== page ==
In an episodic series like Life is Strange, the end of a season is a crucial punctuation mark – and not just for players or the game’s central characters. A new season means Dontnod has the chance to rebuild its development tools. It’s a process that involves throwing out old parts and installing new ones to make sure the studio can tell all the stories as effectively as it wants to over the coming months.
For Life is Strange 2, that meant a complete engine swap. The Unreal Engine 3 pipeline and tools that had been built and improved over the company’s inaugural years were pulled. What was left was then either updated or modified, and what was missing was replaced with the newer parts on offer in Unreal Engine 4.
“Most of the teams had to learn how to do things differently,” producer Luc Baghadoust tells us. “Luckily, everyone was really excited about the possibilities and that helped the transition a lot.”
The next episode
While shareware introduced PC gamers to the idea of the episodic game, the likes of Valve and Telltale popularised it with Half-Life and The Walking Dead respectively – big studios with huge games. But as one of a handful of studios that has continued to run with the form, Dontnod remains an outlier. That means it’s making Life is Strange 2 in an infrastructure built to support large, traditional games with smaller DLC supplements, and that can lead to difficulties.
“While very interesting creatively, technically speaking, the episodic development imposes more limitations and constraints than it offers advantages,” Baghadoust says. “The idea is that Episode 1 is the base game and the following episodes, 2 to 5, are DLC.”
What happens if someone deletes Episode 2 to make room for Episode 3?
In practical terms, Dontnod needs to have all of a season’s functionality and features in a final state when that first episode is released. If the studio wants to introduce a new minigame in a later episode – which goes towards avoiding player fatigue – then it has to patch that ‘base game’, Episode 1. While you might consider each part of the story finished as you move onto the next, Dontnod has to remember that they’re all interconnected in many invisible ways.
“What happens if someone deletes Episode 2 to make room for Episode 3?,” Baghadoust asks. “When playing Episode 3, will the art assets of Episode 2 that are supposed to appear in Sean’s journal, disappear? There are dozens of other technical difficulties, which forces our QA teams to think about all the possible user situations that could cause problems.”
When you think of Life is Strange, you might remember the big, branching choices in its story;’ the ones that can leave huge, visible craters in a scene, like whole missing characters. For Life is Strange 2, however, Dontnod was keen to fill the story with tiny, granular consequences too – especially when it came to your influence on your little brother, Daniel.
“Depending on your interactions, your choices in the game and how you interacted with him, he will behave differently and his relationship to you will change,” co-game director and art director Michel Koch says. “This is not limited to dialogue – his body language and the decisions he makes by himself will also change depending on you.”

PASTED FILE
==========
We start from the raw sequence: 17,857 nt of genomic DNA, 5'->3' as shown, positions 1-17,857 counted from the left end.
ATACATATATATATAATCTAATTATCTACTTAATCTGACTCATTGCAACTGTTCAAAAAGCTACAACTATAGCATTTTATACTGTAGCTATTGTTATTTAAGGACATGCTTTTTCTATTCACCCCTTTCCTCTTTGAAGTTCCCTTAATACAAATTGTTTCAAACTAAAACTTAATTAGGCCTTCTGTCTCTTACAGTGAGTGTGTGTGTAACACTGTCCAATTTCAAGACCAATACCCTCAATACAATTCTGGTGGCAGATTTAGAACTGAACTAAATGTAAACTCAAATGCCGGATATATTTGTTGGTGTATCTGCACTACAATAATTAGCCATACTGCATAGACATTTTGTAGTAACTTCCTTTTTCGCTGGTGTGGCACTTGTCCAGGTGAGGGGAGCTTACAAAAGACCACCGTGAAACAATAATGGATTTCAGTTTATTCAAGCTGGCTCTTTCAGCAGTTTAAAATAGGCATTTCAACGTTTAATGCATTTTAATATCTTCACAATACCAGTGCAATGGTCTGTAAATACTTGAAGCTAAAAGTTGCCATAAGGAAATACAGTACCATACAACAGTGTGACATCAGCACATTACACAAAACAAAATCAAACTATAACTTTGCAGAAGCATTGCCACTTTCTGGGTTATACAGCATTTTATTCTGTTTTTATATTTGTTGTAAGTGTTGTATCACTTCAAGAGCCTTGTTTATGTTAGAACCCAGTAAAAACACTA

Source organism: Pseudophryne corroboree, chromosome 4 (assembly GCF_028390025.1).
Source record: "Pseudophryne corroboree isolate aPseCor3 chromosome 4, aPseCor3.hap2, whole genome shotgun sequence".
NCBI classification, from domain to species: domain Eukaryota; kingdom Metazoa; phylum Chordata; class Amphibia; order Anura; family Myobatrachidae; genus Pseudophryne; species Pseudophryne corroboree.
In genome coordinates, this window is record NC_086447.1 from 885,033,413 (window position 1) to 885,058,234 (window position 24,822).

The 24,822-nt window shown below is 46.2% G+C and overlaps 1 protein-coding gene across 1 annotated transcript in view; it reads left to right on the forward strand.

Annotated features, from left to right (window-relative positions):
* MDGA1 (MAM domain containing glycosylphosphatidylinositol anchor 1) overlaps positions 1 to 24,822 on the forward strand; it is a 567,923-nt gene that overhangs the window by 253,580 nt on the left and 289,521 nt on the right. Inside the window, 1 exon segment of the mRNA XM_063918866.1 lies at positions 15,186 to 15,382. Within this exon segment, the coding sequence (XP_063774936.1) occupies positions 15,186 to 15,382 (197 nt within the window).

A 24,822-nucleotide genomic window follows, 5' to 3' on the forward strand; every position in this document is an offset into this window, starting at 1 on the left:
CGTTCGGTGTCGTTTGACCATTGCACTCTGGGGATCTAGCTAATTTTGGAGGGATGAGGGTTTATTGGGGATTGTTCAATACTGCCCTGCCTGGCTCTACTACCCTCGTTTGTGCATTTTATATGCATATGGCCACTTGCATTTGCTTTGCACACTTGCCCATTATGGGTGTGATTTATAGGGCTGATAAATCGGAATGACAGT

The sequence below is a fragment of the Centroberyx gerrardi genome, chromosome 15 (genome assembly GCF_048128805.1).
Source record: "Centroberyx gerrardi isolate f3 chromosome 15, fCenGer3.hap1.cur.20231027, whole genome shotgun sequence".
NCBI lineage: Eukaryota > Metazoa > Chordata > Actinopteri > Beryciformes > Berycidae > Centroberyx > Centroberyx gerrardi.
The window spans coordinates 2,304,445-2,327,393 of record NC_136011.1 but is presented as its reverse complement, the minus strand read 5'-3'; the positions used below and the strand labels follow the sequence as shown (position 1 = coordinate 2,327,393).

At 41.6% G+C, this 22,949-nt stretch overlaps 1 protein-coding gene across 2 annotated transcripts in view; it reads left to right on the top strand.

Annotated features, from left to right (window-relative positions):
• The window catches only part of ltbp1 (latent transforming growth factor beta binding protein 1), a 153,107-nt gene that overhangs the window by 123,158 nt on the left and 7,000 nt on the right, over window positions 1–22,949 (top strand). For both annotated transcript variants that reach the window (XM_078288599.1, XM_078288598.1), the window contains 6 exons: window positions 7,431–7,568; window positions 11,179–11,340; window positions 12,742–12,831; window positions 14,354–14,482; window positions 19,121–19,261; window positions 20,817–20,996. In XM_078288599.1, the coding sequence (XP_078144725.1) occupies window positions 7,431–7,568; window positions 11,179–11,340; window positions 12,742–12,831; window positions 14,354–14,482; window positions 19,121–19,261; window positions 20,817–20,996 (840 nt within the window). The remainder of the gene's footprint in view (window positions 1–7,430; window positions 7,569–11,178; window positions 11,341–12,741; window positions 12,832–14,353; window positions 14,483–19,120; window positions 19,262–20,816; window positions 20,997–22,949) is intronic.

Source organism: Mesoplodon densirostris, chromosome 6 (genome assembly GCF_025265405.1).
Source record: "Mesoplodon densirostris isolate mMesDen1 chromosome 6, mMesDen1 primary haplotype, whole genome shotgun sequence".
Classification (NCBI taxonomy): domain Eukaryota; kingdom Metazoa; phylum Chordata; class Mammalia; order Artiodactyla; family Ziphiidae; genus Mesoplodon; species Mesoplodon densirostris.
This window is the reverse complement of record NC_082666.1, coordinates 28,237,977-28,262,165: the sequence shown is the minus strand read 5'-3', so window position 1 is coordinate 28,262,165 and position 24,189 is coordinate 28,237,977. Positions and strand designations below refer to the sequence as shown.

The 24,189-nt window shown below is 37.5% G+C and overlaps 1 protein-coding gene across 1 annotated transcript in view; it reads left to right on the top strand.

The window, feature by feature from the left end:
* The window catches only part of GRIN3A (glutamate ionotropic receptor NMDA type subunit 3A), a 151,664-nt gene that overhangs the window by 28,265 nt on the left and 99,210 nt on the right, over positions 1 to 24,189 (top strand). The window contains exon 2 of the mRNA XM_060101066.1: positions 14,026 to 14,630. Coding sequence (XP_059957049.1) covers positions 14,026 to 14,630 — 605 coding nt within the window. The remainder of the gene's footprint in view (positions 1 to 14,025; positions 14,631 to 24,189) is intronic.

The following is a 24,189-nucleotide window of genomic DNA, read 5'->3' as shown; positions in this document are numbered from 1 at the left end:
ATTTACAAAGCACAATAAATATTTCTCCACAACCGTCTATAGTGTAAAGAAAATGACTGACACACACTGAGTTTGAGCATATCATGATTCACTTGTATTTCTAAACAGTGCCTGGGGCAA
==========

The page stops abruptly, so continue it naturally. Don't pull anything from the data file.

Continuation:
Although episodes of Life is Strange 1 and 2 are of similar length, far more dialogue was recorded for the sequel in order to reflect all the possible variations to Daniel’s behaviour. “We don’t mind that some players could not notice this or the work it represents,” Koch says, “as long as it makes them enjoy their experience.”
Despite the extra work, the new engine has been worth it. The upgrade in visuals and performance you might have noticed between Life is Strange and its sequel is down to the new bandwidth Unreal Engine 4 allows.
Dontnod has squeezed higher polygon counts into characters and the environments they wander, indulged in better lighting, and improved animation to “push its visual storytelling to the next level.” In fact, none of those upgrades appear to be for their own sake, but instead reinforce the dialogue and characterisation at the core of the series.
“We’ve been working on a new facial animation system,” Koch says. “New lip sync, that is really improved by listening to the sound of what the characters are saying, so the lips move realistically to the sounds. And a little bit of control rig to really have the possibility of real expression on the face of the characters.”
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It was important to the team to retain the same distinctive art direction and stylised visuals associated with Life is Strange, even as they built new shaders for character hair, skin, and the world around them, which Koch suggests leans towards the impressionistic.
“We’ve really tried to upgrade parts of the game while still keeping the same theme and the same mood,” he says. “We’ve improved a lot of things technically but we really wanted for the players to feel at home, like a cocoon; for them to see a screenshot of Life is Strange 2 and immediately think, ‘That’s Life is Strange’.”
Life is Strange 2 is available now on PC, PS4, and Xbox One. Unreal Engine 4 development is now free.
In this sponsored series, we’re looking at how game developers are taking advantage of Unreal Engine 4 to create a new generation of PC games. With thanks to Epic Games and Dontnod Entertainment.